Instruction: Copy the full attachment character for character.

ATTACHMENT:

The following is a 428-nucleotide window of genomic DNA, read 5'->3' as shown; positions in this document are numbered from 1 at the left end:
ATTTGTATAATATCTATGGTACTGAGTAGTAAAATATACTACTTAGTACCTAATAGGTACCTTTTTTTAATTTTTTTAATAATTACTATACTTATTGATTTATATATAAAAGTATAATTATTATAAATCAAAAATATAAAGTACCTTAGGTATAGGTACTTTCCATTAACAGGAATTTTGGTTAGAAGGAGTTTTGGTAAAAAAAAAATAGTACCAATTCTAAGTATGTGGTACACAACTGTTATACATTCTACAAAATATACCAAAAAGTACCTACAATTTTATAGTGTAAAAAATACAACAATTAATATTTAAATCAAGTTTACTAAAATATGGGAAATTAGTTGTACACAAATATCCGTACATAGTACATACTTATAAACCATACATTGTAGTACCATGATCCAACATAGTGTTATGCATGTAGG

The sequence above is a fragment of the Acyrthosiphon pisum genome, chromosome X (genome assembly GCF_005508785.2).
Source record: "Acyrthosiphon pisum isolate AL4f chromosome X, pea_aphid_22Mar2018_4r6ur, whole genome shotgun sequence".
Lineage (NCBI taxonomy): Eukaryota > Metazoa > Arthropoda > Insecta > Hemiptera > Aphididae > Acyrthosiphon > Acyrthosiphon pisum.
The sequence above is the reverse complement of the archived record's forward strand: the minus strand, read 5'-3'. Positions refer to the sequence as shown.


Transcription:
The following is a 428-nucleotide window of genomic DNA, read 5'->3' as shown; positions in this document are numbered from 1 at the left end:
ATTTGTATAATATCTATGGTACTGAGTAGTAAAATATACTACTTAGTACCTAATAGGTACCTTTTTTTAATTTTTTTAATAATTACTATACTTATTGATTTATATATAAAAGTATAATTATTATAAATCAAAAATATAAAGTACCTTAGGTATAGGTACTTTCCATTAACAGGAATTTTGGTTAGAAGGAGTTTTGGTAAAAAAAAAATAGTACCAATTCTAAGTATGTGGTACACAACTGTTATACATTCTACAAAATATACCAAAAAGTACCTACAATTTTATAGTGTAAAAAATACAACAATTAATATTTAAATCAAGTTTACTAAAATATGGGAAATTAGTTGTACACAAATATCCGTACATAGTACATACTTATAAACCATACATTGTAGTACCATGATCCAACATAGTGTTATGCATGTAGG

The sequence above is a fragment of the Acyrthosiphon pisum genome, chromosome X (genome assembly GCF_005508785.2).
Source record: "Acyrthosiphon pisum isolate AL4f chromosome X, pea_aphid_22Mar2018_4r6ur, whole genome shotgun sequence".
Lineage (NCBI taxonomy): Eukaryota > Metazoa > Arthropoda > Insecta > Hemiptera > Aphididae > Acyrthosiphon > Acyrthosiphon pisum.
The sequence above is the reverse complement of the archived record's forward strand: the minus strand, read 5'-3'. Positions refer to the sequence as shown.